In humble gratitude for the gift of life

Honoring the great life of our beloved

The unique gifts she brought into the world

And her deeply loving spirit which touched each of us. 

We are so grateful for life, and for this precious life we celebrate. 

In our moments of deepest sadness, dear spirit,

We ask that we would be comforted

As we journey the way of grief, alone and with others

We ask for your gentle hands to guide us

Towards the way of healing and wholeness.

As the leaves begin to fall, the winds blow strong and the seasons change, may we also find ways to open to life’s eternal promise of rebirth, in all the seasons of life. 

May infinite love live on within us and through us always. 

And will you join if you feel comfortable in offering the Lord’s Prayer as you know it. 

Our Father, who art in heaven,

Hallowed be thy Name.
Thy Kingdom come. 
Thy will be done

 on earth, As it is in heaven.
Give us this day our daily bread.
And forgive us our trespasses,
As we forgive those that trespass against us. 
And lead us not into temptation, 
But deliver us from evil. 
For thine is the kingdom,

The power, and the glory,

For ever and ever.

Amen.

Our first hymn is “For the Beauty of the Earth.” You will find the words printed in your order of service. Please rise as you are able. 

HYMN For the Beauty of the Earth

Please be seated. 

Now we will hear some of Gordy’s treasured words of spiritual wisdom offered by loved ones. I invite Robert Pennoyer to join me on the chancel, followed by Jamie Drayton. 

READINGS

Psalm 23  

Serenity Prayer  

REFLECTIONS  

MUSICAL MEDITATION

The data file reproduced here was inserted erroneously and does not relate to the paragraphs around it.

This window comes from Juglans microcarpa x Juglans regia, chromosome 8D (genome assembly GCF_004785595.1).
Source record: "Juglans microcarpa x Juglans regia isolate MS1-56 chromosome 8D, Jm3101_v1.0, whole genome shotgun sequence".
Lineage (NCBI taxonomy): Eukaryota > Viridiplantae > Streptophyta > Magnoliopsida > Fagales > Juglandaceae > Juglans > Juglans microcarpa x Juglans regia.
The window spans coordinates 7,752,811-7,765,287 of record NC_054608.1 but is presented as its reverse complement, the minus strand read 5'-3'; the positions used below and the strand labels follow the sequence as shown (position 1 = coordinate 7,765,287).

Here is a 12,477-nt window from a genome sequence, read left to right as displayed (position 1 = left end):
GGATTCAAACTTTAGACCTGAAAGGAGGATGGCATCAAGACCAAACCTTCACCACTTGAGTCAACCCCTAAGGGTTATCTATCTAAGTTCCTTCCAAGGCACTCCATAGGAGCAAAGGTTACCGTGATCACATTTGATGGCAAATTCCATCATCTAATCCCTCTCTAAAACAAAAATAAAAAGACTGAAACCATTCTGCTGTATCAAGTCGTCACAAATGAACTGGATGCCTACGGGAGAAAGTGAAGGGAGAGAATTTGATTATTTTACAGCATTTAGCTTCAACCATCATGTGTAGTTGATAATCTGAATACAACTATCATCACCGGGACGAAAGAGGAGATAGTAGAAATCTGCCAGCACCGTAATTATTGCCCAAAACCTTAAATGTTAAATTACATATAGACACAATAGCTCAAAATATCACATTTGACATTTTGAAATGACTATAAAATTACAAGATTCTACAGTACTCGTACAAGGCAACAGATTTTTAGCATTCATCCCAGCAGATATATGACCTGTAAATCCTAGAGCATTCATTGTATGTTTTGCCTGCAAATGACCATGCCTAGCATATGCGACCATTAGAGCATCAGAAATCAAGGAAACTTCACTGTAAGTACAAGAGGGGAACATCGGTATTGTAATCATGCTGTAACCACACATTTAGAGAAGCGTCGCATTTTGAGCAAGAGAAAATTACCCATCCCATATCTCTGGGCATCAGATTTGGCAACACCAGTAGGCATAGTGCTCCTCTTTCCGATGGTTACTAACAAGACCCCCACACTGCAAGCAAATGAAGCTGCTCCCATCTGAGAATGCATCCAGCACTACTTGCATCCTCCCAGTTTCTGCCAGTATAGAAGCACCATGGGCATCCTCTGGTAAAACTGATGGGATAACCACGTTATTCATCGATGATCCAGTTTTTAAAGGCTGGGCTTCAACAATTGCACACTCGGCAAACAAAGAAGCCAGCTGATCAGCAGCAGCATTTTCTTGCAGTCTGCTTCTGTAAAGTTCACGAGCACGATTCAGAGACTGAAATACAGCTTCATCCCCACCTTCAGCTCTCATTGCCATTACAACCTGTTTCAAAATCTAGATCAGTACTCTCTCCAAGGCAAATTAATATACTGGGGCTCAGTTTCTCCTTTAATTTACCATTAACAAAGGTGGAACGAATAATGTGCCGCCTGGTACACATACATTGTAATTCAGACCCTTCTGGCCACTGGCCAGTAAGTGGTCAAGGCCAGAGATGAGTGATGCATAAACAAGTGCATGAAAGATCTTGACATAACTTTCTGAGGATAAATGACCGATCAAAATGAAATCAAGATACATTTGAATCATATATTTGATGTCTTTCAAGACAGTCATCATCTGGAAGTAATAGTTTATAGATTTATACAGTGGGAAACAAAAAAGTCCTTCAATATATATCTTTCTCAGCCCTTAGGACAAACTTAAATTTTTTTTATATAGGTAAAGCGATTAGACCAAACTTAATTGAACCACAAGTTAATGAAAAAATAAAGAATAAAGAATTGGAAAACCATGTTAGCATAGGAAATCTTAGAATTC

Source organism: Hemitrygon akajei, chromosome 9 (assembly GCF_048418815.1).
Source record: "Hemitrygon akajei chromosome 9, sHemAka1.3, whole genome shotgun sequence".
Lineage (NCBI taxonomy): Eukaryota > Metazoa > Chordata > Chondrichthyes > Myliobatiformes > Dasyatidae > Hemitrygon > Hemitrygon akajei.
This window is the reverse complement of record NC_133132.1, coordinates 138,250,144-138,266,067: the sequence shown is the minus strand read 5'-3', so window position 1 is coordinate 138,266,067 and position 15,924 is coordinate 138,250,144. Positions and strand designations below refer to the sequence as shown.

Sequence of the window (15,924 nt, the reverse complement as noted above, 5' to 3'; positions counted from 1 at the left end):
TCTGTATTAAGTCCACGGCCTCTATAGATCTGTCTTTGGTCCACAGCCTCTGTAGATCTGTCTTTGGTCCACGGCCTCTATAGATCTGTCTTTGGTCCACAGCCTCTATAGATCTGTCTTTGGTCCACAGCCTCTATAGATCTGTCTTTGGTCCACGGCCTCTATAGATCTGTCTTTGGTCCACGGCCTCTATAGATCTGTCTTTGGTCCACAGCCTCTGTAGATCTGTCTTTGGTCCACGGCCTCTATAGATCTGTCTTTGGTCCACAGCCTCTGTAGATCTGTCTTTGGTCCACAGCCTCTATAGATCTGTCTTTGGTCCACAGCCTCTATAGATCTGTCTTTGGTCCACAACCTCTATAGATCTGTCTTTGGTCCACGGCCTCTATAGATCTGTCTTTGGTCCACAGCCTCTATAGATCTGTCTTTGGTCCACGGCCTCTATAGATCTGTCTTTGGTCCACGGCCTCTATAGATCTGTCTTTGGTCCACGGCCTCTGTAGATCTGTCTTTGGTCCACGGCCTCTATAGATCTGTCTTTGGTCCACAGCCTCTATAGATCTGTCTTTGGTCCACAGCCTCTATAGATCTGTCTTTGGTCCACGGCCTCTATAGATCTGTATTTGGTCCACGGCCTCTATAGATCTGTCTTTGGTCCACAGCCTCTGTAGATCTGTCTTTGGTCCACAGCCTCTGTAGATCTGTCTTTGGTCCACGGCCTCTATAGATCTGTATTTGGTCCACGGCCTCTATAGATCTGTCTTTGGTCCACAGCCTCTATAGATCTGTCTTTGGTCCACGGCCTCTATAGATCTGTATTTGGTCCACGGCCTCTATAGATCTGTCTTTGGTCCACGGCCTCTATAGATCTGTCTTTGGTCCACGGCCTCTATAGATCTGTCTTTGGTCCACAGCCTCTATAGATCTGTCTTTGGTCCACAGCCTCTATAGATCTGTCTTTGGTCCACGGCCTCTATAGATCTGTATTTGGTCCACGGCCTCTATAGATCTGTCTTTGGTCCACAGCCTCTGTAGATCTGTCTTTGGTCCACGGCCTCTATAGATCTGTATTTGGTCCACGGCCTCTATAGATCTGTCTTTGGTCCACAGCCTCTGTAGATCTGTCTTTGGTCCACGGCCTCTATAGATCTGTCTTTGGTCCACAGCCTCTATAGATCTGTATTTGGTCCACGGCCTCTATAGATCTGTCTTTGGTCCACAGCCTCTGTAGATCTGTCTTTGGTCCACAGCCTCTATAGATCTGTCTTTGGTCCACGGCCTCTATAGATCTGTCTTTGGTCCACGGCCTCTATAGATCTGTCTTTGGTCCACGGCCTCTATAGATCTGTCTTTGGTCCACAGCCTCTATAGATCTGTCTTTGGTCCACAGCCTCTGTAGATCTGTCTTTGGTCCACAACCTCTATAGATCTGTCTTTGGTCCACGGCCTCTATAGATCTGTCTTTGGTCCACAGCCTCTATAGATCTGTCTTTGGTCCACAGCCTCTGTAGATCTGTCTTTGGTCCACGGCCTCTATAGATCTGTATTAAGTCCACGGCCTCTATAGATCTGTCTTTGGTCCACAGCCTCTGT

READINGS

Prayer of St. Francis  

Gone from My Sight 

Our second hymn, Simple Gifts, is found in the hymnal in the pew in front of you. Please turn to hymn #16 and rise as you are able to join in singing. 

HYMN #16 Simple Gifts

REFLECTIONS Katie Woodhouse Meigs

BENEDICTION

And so we have come to the end of our memorial service. We have done our best in this moment to hold our memories of the vibrant and joyful life of Helen. With gratitude for all who have contributed to this celebration of life—through music, readings, story and song—I acknowledge that no one memorial can honor the complexity of a life lived to the fullest. The complex tapestry of a life can only be fully honored through the legacy we, the living carry on through our words and deeds.  So as we move from this place—I remind you of our shared charge—to continue telling the stories of her life, to share her gifts with generations as they grow. And most of all, to keep loving life as she did. Through this legacy of love, will her spirit truly live on.  

And now in our going may God bless us and keep us.